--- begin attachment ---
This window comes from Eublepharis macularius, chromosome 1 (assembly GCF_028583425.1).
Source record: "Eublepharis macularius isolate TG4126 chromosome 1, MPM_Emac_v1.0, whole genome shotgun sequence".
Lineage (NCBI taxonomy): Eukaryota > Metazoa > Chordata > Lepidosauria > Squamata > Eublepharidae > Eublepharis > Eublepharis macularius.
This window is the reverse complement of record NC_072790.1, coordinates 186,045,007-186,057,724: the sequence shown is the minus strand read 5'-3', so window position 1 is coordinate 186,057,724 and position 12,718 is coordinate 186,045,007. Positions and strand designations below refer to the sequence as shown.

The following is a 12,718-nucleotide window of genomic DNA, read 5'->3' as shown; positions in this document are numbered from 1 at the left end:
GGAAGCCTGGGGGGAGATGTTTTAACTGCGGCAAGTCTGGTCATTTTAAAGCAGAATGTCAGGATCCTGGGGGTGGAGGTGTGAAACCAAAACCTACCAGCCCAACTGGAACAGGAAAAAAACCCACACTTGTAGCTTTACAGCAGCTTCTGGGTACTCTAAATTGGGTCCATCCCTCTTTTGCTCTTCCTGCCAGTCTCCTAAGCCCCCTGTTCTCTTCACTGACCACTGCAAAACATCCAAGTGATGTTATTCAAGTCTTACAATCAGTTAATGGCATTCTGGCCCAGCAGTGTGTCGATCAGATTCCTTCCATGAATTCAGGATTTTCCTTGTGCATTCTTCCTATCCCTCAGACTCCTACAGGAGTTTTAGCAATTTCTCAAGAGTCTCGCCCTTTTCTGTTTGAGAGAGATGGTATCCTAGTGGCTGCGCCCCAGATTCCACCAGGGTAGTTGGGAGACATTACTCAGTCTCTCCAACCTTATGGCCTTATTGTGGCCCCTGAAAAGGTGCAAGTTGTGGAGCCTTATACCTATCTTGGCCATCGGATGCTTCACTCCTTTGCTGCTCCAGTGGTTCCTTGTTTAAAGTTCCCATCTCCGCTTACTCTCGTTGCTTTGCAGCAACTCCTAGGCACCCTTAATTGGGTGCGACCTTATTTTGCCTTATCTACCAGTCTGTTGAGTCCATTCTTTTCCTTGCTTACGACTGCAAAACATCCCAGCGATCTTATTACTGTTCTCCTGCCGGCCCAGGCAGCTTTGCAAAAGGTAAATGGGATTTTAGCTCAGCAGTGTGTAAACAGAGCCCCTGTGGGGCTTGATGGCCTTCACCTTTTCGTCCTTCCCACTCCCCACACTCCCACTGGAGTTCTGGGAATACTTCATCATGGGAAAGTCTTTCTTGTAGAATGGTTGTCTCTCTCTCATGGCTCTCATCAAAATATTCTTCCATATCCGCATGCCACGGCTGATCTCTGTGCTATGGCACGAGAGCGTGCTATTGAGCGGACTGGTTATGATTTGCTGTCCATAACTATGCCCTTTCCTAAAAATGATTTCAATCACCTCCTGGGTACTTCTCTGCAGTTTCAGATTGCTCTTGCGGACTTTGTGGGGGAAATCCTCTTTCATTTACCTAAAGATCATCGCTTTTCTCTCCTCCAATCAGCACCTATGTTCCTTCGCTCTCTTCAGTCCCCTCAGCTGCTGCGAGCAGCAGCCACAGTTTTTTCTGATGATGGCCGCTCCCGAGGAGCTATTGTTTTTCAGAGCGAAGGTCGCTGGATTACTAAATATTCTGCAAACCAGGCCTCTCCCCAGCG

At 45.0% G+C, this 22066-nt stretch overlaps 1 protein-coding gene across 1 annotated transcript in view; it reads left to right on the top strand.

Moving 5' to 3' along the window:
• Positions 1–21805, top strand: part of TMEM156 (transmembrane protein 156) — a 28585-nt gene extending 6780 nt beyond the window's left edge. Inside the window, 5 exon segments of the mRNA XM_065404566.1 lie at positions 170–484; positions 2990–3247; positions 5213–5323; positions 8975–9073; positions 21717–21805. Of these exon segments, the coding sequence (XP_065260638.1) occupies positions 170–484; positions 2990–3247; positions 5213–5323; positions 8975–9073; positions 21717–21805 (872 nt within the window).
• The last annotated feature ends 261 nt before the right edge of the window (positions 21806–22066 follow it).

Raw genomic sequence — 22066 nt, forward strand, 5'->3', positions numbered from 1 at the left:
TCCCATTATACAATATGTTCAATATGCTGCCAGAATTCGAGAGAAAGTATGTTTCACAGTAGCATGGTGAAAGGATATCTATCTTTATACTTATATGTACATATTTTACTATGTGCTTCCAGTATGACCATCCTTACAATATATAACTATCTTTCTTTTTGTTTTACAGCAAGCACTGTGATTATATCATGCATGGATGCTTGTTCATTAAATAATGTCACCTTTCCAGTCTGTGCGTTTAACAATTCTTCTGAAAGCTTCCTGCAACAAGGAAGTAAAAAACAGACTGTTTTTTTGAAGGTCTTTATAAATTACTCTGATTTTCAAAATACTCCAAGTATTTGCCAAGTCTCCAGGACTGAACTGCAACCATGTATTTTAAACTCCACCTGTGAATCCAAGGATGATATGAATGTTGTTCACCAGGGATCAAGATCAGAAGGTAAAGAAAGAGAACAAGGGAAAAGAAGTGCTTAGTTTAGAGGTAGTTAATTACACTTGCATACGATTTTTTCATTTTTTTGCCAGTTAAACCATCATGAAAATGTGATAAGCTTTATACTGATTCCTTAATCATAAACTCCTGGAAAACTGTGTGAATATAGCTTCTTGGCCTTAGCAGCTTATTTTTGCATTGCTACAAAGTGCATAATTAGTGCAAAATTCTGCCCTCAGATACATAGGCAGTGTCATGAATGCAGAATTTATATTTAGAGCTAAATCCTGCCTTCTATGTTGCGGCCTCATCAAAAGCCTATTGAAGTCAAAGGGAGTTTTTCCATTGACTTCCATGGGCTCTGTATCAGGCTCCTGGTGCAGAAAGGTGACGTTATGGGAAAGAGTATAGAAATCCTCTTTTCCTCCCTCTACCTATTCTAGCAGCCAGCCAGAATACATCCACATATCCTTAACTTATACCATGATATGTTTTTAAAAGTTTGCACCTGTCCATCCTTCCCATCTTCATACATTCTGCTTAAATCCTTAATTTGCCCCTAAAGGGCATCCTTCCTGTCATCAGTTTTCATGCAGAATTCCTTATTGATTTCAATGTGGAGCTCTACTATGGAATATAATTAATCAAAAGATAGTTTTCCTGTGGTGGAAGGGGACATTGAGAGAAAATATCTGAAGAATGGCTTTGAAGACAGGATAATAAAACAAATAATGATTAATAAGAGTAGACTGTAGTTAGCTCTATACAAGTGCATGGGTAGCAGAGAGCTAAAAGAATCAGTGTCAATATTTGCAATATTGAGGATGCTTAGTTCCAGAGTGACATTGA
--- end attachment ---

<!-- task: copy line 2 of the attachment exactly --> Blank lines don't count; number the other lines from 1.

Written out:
Source record: "Eublepharis macularius isolate TG4126 chromosome 1, MPM_Emac_v1.0, whole genome shotgun sequence".